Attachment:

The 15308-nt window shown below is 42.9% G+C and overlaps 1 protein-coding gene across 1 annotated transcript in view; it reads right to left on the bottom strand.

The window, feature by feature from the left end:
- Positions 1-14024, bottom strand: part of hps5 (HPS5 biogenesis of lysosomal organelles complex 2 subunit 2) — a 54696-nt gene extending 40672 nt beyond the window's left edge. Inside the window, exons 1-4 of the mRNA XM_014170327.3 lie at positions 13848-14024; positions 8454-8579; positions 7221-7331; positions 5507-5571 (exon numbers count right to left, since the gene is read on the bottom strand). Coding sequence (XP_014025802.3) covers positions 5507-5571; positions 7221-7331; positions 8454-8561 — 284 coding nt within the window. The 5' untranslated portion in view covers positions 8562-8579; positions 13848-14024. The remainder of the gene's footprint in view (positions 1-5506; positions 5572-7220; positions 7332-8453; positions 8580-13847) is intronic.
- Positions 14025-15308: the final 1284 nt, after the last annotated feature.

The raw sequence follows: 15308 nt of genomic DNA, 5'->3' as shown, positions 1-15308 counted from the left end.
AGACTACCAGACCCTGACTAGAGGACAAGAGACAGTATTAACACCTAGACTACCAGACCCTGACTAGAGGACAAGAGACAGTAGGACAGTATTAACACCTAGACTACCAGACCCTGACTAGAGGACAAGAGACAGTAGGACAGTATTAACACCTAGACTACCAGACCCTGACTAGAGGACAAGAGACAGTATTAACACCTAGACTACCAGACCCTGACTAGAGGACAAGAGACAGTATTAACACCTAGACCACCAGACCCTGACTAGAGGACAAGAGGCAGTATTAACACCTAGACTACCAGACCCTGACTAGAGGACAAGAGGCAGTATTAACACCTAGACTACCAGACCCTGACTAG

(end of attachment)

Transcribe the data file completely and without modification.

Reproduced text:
The 15308-nt window shown below is 42.9% G+C and overlaps 1 protein-coding gene across 1 annotated transcript in view; it reads right to left on the bottom strand.

The window, feature by feature from the left end:
- Positions 1-14024, bottom strand: part of hps5 (HPS5 biogenesis of lysosomal organelles complex 2 subunit 2) — a 54696-nt gene extending 40672 nt beyond the window's left edge. Inside the window, exons 1-4 of the mRNA XM_014170327.3 lie at positions 13848-14024; positions 8454-8579; positions 7221-7331; positions 5507-5571 (exon numbers count right to left, since the gene is read on the bottom strand). Coding sequence (XP_014025802.3) covers positions 5507-5571; positions 7221-7331; positions 8454-8561 — 284 coding nt within the window. The 5' untranslated portion in view covers positions 8562-8579; positions 13848-14024. The remainder of the gene's footprint in view (positions 1-5506; positions 5572-7220; positions 7332-8453; positions 8580-13847) is intronic.
- Positions 14025-15308: the final 1284 nt, after the last annotated feature.

The raw sequence follows: 15308 nt of genomic DNA, 5'->3' as shown, positions 1-15308 counted from the left end.
AGACTACCAGACCCTGACTAGAGGACAAGAGACAGTATTAACACCTAGACTACCAGACCCTGACTAGAGGACAAGAGACAGTAGGACAGTATTAACACCTAGACTACCAGACCCTGACTAGAGGACAAGAGACAGTAGGACAGTATTAACACCTAGACTACCAGACCCTGACTAGAGGACAAGAGACAGTATTAACACCTAGACTACCAGACCCTGACTAGAGGACAAGAGACAGTATTAACACCTAGACCACCAGACCCTGACTAGAGGACAAGAGGCAGTATTAACACCTAGACTACCAGACCCTGACTAGAGGACAAGAGGCAGTATTAACACCTAGACTACCAGACCCTGACTAG